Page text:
Pro tour golfer Danielle Kang flew all the way across the country, for the second time in a week, without receiving an appearance fee, all to promote a tournament in which she has no chance of participating.
That says all you need to know about the U.S. Women's Amateur, which will be held next August at Nassau Country Club in Glen Cove. It will be a historic occasion at Nassau, which asked the U.S. Golf Association if it could host the event in 2014, marking the 100th anniversary of the first Women's Amateur at the club.
But in the eyes of people who have played in it and won it, the Women's Amateur is special every year. Thus Kang, who flew home to California last Monday after playing the U.S. Women's Open at Sebonack, flew back on Friday to be part of a youth clinic and a special match Saturday with fellow LPGA pro Lizette Salas, a five-time participant in the Women's Amateur, who had the same schedule last week.
The event in Saturday's withering humidity was Nassau's official kickoff for the 2014 national championship that is likely to include Levittown's Annie Park as well as Casie Cathrea, the low amateur at Sebonack, and possibly 16-year-old phenom Lydia Ko, if she hasn't turned pro by then.
"It's awesome that they asked me to come back. It's an honor," said Kang, 20, who won the Women's Amateur in 2010 and 2011, before earning her tour card. "I just love it that I'm even in a position to come and play the golf course where they're going to hold the Amateur. I just wish I could do it again sometime."
Vickie Goetze Ackerman, a former LPGA pro and now a television commentator, flew in from Florida to emcee the clinic and announce the match for a few dozen Nassau members who followed in carts. She won the Women's Amateur at 16 in 1989 and won it again in 1992, beating Annika Sorenstam with a par on the last hole of the final match.
"This is really cool. I was honored I was asked. This is a sacrifice for the club, too. I just wanted to be a part of it," Goetze Ackerman said.
"I feel I'll always have a place in history. My name will always be on the trophy. My son is almost at the age  where he understands it," Goetze Ackerman said.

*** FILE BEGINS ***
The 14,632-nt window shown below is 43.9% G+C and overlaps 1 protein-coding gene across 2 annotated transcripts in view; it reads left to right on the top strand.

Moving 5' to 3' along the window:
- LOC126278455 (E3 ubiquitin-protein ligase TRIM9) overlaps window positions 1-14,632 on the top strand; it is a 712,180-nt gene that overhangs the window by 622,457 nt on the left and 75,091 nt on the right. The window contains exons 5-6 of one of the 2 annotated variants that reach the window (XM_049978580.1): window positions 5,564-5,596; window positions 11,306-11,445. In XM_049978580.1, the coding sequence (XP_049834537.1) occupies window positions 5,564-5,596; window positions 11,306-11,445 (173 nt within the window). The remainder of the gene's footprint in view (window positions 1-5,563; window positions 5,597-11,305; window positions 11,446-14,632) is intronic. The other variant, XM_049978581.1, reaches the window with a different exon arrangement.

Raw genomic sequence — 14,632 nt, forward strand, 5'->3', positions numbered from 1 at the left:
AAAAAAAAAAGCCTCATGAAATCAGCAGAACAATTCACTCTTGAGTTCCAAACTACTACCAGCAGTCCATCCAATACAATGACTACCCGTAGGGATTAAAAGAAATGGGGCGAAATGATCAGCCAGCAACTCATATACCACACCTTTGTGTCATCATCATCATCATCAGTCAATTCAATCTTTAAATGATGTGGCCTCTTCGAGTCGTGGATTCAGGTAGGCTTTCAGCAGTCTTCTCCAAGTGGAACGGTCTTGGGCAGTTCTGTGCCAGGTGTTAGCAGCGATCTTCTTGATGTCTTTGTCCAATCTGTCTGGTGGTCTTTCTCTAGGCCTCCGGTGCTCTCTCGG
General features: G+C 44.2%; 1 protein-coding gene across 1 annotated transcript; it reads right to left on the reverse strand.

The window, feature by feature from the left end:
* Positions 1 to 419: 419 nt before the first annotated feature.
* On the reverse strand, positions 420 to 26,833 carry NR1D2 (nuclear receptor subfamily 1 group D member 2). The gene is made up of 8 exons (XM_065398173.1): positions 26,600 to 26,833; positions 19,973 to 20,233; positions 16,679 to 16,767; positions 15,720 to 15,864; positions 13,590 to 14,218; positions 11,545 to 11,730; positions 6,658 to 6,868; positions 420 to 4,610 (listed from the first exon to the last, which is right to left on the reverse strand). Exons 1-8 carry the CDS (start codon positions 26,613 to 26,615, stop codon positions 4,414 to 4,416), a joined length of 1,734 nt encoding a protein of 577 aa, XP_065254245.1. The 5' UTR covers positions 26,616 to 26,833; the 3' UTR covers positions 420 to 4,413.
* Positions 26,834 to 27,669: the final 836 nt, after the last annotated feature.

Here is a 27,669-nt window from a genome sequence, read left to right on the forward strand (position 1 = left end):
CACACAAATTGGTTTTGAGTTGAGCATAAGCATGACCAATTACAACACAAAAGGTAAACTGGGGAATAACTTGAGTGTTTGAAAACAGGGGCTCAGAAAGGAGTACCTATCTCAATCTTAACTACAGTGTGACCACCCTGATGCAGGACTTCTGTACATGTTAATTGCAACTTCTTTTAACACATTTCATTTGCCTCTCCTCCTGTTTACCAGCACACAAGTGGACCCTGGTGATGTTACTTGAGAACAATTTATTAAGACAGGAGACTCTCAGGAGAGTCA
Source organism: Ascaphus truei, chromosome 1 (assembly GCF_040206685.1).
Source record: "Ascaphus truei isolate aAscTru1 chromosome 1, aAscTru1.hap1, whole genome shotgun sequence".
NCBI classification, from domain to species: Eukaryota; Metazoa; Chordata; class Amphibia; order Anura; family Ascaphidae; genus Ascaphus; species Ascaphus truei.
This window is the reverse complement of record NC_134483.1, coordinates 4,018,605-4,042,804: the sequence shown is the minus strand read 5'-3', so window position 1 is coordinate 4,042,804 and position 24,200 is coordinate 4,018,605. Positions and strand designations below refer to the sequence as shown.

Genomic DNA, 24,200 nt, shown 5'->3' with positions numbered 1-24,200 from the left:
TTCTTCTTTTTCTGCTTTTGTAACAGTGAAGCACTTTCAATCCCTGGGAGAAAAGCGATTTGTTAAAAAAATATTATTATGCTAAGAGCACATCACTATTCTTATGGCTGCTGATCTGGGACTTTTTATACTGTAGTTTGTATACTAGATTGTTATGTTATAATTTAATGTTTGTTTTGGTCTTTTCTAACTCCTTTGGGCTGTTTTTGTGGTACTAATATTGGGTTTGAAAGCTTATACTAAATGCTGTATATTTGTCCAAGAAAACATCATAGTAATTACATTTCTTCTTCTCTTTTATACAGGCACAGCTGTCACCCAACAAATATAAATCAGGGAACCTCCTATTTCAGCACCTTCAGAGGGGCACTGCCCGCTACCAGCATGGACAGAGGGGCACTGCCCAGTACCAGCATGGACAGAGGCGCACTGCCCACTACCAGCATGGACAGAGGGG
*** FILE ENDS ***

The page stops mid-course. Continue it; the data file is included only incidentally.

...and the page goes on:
"That part of it is cool, especially because -- and I don't know why he would feel this way -- when he was younger, he was like, 'Girls don't play sports.' I was like 'Whoa, whoa, whoa.' I feel like I'm able to share my experiences and give him life lessons through the sports."
About 40 youngsters were -- despite the heat -- enthusiastic about the lessons they received from Kang and Salas. The kids learned about driving and putting and about the pros' lives. Kang, for instance, admitted that her brother is better than she is (he's on the Canadian men's tour) and that she just bought six turtles.
In an interview later, she said that her amateur titles, with her dad on the bag, were among the best moments of her life. "There's something about the USGA, it's just so welcoming," she said.
Goetze Ackerman said the Women's Amateur will be worth watching, even for a region that is used to watching men's U.S. Opens and a PGA Tour playoff event. "This is the future of the game, and it's watching young people fulfill their dreams," she said.
Club historian Doug Fletcher, who organized the event, said, "I think it's a great honor to do something that no other club has really done, to host the same event 100 years later. There's a certain purity about amateur golf. These players came here, unpaid, just for the love of the game."
Competition: Ryan McCarthy of Hempstead Golf & CC won the 2013 Long Island Junior Championship at Glen Cove GC Wednesday with a 1-up victory over James Smoot Jr. of Huntington CC.